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Wiebe Quickly Warmed to Colorado


Tour player relishes upcoming Colo. Golf Hall of Fame induction


by Gary Baines

3/7/2011


Mark Wiebe grew up in southern California where, as he says, “the high was 80 and the low was 70.” And he fully admits he doesn’t like cold weather.

Despite that -- and the fact that his profession as a PGA/Champions Tour player is far more conducive to a warm climate year-around -- Wiebe has made Colorado his residence since the mid-1980s.

“Denver is home,” he said in a recent phone interview. “All our kids were born in Denver. We feel part of what is going on. We’ve just really enjoyed living there and making it home.”

And the roots Wiebe has laid down over the last quarter-century haven’t gone unnoticed in the Colorado golf community. If there was any doubt about that, his recent election into the Colorado Golf Hall of Fame should put that thought to rest. Wiebe and three other current or past fixtures in Colorado golf -- PGA professionals Kyle Heyen and Bob Doyle, and the late Paul Runyan -- will be inducted into the Hall of Fame on June 12 at Denver Country Club.

“It’s the nicest thing that has happened (to me) in so long, I can’t even tell you,” said Wiebe, who’s won twice each on the PGA and Champions Tours. “I didn’t know I was even being considered, so it was a great shock. I’m totally honored and humbled.”

The Hall of Fame vote came just a few months after Wiebe’s son, Gunner, likewise received a significant Colorado golf honor, being named the CGA’s Les Fowler Player of the Year for his 2010 accomplishments in the amateur ranks. Gunner finished second in the HealthOne Colorado Open -- the best showing by an amateur there since 1997 -- and won the CGA Match Play title with Mark caddying for him (pictured) at CommonGround Golf Course.

Mark Wiebe and his wife Cathy moved to Colorado after becoming familiar with the state when Cathy had some family here and Mark had a Colorado-based sponsor.

“We thought, ‘what a great spot to raise kids (Taylor, now 24; Gunner, 22; and Collier, 18),’” Mark said. “And it’s still the West, it’s a clean state, ecology-minded and a young city. It’s a good atmosphere. We love Colorado and love Denver.”

And it didn’t take long for Mark to make his name more associated with Colorado golf. In 1986, the then-Littleton resident won the Colorado Open and donated half of his $13,000 check to Craig Hospital, the tournament beneficiary then.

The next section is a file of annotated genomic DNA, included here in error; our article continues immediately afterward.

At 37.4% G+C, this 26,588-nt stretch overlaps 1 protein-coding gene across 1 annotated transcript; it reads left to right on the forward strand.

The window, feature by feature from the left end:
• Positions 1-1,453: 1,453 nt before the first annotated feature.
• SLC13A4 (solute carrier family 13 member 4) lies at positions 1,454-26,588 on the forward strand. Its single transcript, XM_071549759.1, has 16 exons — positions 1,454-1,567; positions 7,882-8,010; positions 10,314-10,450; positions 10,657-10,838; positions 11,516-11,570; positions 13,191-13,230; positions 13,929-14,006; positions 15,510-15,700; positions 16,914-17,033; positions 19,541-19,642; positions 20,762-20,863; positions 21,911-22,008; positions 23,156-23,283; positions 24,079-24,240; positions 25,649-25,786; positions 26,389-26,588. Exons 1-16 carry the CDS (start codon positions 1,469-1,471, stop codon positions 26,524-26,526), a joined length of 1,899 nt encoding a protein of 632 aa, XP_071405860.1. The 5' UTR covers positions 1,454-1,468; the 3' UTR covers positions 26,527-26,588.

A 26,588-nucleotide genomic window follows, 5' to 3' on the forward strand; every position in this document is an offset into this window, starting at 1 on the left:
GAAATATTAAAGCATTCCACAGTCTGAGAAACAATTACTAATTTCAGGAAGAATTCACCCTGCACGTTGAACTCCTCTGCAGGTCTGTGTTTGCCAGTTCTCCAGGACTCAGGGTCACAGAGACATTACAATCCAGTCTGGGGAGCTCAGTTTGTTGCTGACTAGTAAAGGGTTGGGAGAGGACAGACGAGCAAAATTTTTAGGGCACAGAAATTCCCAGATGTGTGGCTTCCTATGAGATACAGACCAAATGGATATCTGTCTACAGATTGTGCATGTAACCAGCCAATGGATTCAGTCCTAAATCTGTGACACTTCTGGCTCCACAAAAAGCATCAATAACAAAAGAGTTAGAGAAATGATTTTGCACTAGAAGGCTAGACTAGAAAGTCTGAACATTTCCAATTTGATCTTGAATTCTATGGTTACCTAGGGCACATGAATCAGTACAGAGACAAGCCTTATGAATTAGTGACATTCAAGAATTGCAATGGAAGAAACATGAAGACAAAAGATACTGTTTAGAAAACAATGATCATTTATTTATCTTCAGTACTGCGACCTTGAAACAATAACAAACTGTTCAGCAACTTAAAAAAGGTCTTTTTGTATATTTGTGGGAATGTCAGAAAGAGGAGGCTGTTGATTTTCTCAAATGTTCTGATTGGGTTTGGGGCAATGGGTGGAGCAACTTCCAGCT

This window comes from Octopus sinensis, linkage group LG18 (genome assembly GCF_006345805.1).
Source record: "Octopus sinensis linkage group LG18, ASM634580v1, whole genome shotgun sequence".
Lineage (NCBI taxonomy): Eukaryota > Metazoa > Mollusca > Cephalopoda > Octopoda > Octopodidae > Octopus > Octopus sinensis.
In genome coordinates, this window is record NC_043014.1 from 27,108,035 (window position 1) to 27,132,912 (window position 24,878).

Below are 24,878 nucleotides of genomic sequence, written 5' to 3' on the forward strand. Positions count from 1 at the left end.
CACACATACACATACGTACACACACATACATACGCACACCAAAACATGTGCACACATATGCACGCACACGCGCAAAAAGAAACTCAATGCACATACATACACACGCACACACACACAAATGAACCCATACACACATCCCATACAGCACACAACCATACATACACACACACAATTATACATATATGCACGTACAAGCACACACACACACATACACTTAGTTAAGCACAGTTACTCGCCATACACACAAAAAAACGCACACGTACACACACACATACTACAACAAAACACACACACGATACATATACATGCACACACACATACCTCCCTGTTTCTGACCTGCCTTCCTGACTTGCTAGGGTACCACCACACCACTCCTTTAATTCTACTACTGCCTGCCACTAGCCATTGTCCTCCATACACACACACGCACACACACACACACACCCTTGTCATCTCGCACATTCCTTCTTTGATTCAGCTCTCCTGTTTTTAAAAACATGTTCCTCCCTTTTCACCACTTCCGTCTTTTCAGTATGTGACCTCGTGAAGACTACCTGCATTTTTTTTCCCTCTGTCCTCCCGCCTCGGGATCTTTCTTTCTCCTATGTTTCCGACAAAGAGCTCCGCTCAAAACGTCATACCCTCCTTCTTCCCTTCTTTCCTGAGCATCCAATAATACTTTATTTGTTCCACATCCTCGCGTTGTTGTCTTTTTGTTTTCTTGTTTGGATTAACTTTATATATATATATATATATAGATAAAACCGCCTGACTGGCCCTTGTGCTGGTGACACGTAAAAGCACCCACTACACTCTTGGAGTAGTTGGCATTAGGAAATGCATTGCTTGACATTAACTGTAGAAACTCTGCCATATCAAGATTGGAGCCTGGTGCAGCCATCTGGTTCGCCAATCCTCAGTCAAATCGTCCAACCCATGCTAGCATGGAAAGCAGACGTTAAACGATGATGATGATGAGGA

“I had just won the Tour event (the Hardee’s Golf Classic) the week before so I was on a mini-streak,” Wiebe said. “I had just moved here and won the Colorado Open. That told me we’re going to win here now. (Donating half his check) was one of the coolest things. I just wanted to do it because it was the right thing to do.”

Wiebe went on to finish second in the 1987 Colorado Open and he became a regular at the International in Castle Rock, competing in the PGA Tour event a record 19 times in the 21-year history of the event. Twice, he placed in the top four at the tournament. He also helped the International develop the Pro-Junior Challenge, a unique concept which matched up worthy local junior golfers with PGA Tour players in a competition on Monday of tournament week at Castle Pines Golf Club.

Wiebe has done work with Special Olympics and the Gold Crown Foundation over the years, but more recently he and his family have taken on a Colorado charity, Adam’s Camp, which organizes therapeutic and recreational programs for kids with developmental disabilities and their families. Over the last five years, the tournament that Mark has hosted has raised roughly $260,000 for Adam’s Camp.

“When you do something like that at home, it means so much more,” Wiebe said.

As for life on tour, Wiebe won more than $4.3 million on the PGA circuit before injuries and a slump caused him to struggle with his game. But he bounced back in a big way on the Champions Tour, winning his first start after turning 50 in 2007, then another in early 2008. In all of his three full seasons on the Champions circuit, Wiebe has finished in the top 30 on the year-long money list. And this year, in his last Champions event, he placed ninth in the Ace Group Classic, inching ever so close to the $3 million in career winnings on the Champions Tour.

While once the Wiebes enjoyed family days on the par-3 course at Cherry Hills Country Club, the kids are largely grown now. Like their dad (San Jose State), all three are either students at, or a graduate of, California colleges. But if Mark even mentions the possibility of leaving Colorado, the kids are quick to dissent.

“They say, ‘You can’t move; this is our home,’” Mark notes.